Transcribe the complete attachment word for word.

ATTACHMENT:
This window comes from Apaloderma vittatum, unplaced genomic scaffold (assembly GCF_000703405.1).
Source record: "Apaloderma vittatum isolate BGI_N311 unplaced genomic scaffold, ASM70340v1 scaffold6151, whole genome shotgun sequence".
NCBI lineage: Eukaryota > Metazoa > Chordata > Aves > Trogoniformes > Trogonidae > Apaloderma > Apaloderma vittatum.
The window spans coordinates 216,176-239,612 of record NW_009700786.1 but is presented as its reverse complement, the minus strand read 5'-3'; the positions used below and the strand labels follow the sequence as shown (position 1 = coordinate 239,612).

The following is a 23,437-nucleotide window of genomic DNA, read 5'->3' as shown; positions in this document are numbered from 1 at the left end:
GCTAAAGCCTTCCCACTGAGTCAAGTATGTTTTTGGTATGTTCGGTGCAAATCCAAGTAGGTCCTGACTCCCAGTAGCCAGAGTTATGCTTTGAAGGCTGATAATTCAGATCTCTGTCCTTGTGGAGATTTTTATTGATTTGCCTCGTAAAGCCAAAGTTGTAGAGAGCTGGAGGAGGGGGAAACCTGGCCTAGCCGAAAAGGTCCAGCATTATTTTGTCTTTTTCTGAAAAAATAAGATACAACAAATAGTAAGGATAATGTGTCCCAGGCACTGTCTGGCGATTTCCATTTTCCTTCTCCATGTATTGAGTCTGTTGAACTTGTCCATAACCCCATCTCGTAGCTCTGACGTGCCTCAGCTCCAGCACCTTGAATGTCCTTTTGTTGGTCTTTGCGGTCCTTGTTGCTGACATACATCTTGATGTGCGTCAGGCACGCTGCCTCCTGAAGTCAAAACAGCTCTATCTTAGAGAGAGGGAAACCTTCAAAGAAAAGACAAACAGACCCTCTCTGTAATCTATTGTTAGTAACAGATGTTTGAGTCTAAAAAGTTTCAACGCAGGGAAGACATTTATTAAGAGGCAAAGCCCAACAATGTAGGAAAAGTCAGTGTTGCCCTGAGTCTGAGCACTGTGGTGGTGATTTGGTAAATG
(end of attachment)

This window comes from Apaloderma vittatum, unplaced genomic scaffold (assembly GCF_000703405.1).
Source record: "Apaloderma vittatum isolate BGI_N311 unplaced genomic scaffold, ASM70340v1 scaffold6151, whole genome shotgun sequence".
NCBI lineage: Eukaryota > Metazoa > Chordata > Aves > Trogoniformes > Trogonidae > Apaloderma > Apaloderma vittatum.
The window spans coordinates 216,176-239,612 of record NW_009700786.1 but is presented as its reverse complement, the minus strand read 5'-3'; the positions used below and the strand labels follow the sequence as shown (position 1 = coordinate 239,612).

The following is a 23,437-nucleotide window of genomic DNA, read 5'->3' as shown; positions in this document are numbered from 1 at the left end:
GCTAAAGCCTTCCCACTGAGTCAAGTATGTTTTTGGTATGTTCGGTGCAAATCCAAGTAGGTCCTGACTCCCAGTAGCCAGAGTTATGCTTTGAAGGCTGATAATTCAGATCTCTGTCCTTGTGGAGATTTTTATTGATTTGCCTCGTAAAGCCAAAGTTGTAGAGAGCTGGAGGAGGGGGAAACCTGGCCTAGCCGAAAAGGTCCAGCATTATTTTGTCTTTTTCTGAAAAAATAAGATACAACAAATAGTAAGGATAATGTGTCCCAGGCACTGTCTGGCGATTTCCATTTTCCTTCTCCATGTATTGAGTCTGTTGAACTTGTCCATAACCCCATCTCGTAGCTCTGACGTGCCTCAGCTCCAGCACCTTGAATGTCCTTTTGTTGGTCTTTGCGGTCCTTGTTGCTGACATACATCTTGATGTGCGTCAGGCACGCTGCCTCCTGAAGTCAAAACAGCTCTATCTTAGAGAGAGGGAAACCTTCAAAGAAAAGACAAACAGACCCTCTCTGTAATCTATTGTTAGTAACAGATGTTTGAGTCTAAAAAGTTTCAACGCAGGGAAGACATTTATTAAGAGGCAAAGCCCAACAATGTAGGAAAAGTCAGTGTTGCCCTGAGTCTGAGCACTGTGGTGGTGATTTGGTAAATG